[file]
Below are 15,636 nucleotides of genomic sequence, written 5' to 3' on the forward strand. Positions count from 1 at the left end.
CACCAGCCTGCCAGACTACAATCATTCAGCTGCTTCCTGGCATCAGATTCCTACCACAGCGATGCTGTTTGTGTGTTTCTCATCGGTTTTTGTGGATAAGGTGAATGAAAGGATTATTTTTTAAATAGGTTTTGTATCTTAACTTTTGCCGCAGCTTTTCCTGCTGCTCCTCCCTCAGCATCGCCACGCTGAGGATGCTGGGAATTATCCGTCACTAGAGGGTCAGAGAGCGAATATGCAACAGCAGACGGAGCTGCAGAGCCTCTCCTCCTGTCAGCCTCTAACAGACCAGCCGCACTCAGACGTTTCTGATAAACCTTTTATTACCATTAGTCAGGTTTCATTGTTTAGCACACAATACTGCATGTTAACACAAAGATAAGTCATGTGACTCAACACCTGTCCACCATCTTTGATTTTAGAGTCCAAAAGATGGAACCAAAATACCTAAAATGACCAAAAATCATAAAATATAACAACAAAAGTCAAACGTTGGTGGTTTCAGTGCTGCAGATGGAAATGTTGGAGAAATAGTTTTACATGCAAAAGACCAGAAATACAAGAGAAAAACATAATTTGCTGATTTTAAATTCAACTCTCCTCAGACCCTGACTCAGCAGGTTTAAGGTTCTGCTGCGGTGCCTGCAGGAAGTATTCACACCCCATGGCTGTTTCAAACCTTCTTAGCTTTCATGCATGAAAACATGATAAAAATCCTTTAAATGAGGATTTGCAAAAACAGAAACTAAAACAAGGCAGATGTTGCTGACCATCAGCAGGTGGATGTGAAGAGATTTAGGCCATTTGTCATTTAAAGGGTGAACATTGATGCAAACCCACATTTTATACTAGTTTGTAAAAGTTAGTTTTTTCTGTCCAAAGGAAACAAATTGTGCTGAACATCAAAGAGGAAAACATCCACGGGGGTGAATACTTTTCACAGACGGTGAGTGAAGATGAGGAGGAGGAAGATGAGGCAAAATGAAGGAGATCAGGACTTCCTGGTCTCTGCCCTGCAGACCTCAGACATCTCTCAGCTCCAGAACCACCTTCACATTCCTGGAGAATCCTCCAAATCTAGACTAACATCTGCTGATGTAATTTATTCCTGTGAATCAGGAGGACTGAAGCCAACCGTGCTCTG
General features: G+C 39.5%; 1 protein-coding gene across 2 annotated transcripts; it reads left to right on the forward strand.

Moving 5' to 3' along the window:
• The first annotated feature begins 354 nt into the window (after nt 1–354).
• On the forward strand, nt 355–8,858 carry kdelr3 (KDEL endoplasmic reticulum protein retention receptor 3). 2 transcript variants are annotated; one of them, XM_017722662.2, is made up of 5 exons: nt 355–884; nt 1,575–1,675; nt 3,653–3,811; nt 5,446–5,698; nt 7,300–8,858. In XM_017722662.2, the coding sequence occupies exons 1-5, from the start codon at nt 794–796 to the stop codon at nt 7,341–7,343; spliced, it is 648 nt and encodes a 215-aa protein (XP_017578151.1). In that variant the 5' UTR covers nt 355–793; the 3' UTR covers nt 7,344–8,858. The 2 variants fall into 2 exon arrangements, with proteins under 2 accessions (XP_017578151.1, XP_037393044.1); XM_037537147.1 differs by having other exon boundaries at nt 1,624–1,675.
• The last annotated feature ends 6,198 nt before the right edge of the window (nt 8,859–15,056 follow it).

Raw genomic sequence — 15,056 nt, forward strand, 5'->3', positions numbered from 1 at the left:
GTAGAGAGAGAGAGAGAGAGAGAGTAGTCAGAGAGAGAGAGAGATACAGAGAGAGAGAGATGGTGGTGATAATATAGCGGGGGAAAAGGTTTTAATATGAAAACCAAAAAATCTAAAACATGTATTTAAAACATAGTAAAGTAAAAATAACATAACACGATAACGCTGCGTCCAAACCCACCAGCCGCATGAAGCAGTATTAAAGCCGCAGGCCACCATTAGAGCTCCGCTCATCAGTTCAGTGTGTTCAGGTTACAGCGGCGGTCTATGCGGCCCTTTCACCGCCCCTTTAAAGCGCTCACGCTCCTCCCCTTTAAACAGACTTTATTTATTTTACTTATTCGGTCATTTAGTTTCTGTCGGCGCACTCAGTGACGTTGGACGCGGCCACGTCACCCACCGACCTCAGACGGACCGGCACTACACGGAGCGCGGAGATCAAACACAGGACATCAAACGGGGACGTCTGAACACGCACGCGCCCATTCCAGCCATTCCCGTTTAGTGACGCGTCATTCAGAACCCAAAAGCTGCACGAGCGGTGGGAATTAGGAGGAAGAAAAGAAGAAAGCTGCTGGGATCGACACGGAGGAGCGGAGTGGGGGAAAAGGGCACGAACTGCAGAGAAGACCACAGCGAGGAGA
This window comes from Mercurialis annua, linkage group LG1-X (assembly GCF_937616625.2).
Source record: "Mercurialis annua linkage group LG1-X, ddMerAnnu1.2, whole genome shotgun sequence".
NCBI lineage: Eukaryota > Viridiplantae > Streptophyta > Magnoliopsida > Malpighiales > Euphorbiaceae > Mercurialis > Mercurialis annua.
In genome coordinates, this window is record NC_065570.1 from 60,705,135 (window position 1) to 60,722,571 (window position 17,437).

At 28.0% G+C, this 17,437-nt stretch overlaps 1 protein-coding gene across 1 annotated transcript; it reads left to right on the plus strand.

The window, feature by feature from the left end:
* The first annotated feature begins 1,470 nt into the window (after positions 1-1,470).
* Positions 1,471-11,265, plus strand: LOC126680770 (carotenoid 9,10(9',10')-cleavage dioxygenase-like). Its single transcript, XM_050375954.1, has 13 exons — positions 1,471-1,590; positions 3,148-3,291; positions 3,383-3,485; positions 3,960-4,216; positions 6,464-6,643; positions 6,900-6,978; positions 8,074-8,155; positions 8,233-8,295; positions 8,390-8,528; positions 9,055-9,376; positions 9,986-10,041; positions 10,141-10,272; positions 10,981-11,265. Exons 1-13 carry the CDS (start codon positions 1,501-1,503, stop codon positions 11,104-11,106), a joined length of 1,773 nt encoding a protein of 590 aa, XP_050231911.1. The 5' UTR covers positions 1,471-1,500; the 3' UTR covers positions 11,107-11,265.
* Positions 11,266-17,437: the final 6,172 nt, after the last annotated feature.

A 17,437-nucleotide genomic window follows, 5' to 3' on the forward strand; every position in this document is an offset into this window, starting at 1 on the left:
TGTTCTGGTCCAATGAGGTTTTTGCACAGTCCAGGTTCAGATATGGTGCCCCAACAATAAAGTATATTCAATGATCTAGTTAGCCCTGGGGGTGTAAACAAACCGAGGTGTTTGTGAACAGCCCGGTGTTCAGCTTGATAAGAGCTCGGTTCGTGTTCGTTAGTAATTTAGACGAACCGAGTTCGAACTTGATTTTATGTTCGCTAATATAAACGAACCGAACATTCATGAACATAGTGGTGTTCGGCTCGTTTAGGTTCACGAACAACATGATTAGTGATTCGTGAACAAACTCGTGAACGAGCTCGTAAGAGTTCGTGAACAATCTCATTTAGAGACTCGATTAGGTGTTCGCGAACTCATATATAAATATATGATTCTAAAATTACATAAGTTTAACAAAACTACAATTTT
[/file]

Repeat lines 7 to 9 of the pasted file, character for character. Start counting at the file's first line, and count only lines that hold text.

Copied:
• The last annotated feature ends 6,198 nt before the right edge of the window (nt 8,859–15,056 follow it).

Raw genomic sequence — 15,056 nt, forward strand, 5'->3', positions numbered from 1 at the left:
GTAGAGAGAGAGAGAGAGAGAGAGTAGTCAGAGAGAGAGAGAGATACAGAGAGAGAGAGATGGTGGTGATAATATAGCGGGGGAAAAGGTTTTAATATGAAAACCAAAAAATCTAAAACATGTATTTAAAACATAGTAAAGTAAAAATAACATAACACGATAACGCTGCGTCCAAACCCACCAGCCGCATGAAGCAGTATTAAAGCCGCAGGCCACCATTAGAGCTCCGCTCATCAGTTCAGTGTGTTCAGGTTACAGCGGCGGTCTATGCGGCCCTTTCACCGCCCCTTTAAAGCGCTCACGCTCCTCCCCTTTAAACAGACTTTATTTATTTTACTTATTCGGTCATTTAGTTTCTGTCGGCGCACTCAGTGACGTTGGACGCGGCCACGTCACCCACCGACCTCAGACGGACCGGCACTACACGGAGCGCGGAGATCAAACACAGGACATCAAACGGGGACGTCTGAACACGCACGCGCCCATTCCAGCCATTCCCGTTTAGTGACGCGTCATTCAGAACCCAAAAGCTGCACGAGCGGTGGGAATTAGGAGGAAGAAAAGAAGAAAGCTGCTGGGATCGACACGGAGGAGCGGAGTGGGGGAAAAGGGCACGAACTGCAGAGAAGACCACAGCGAGGAGA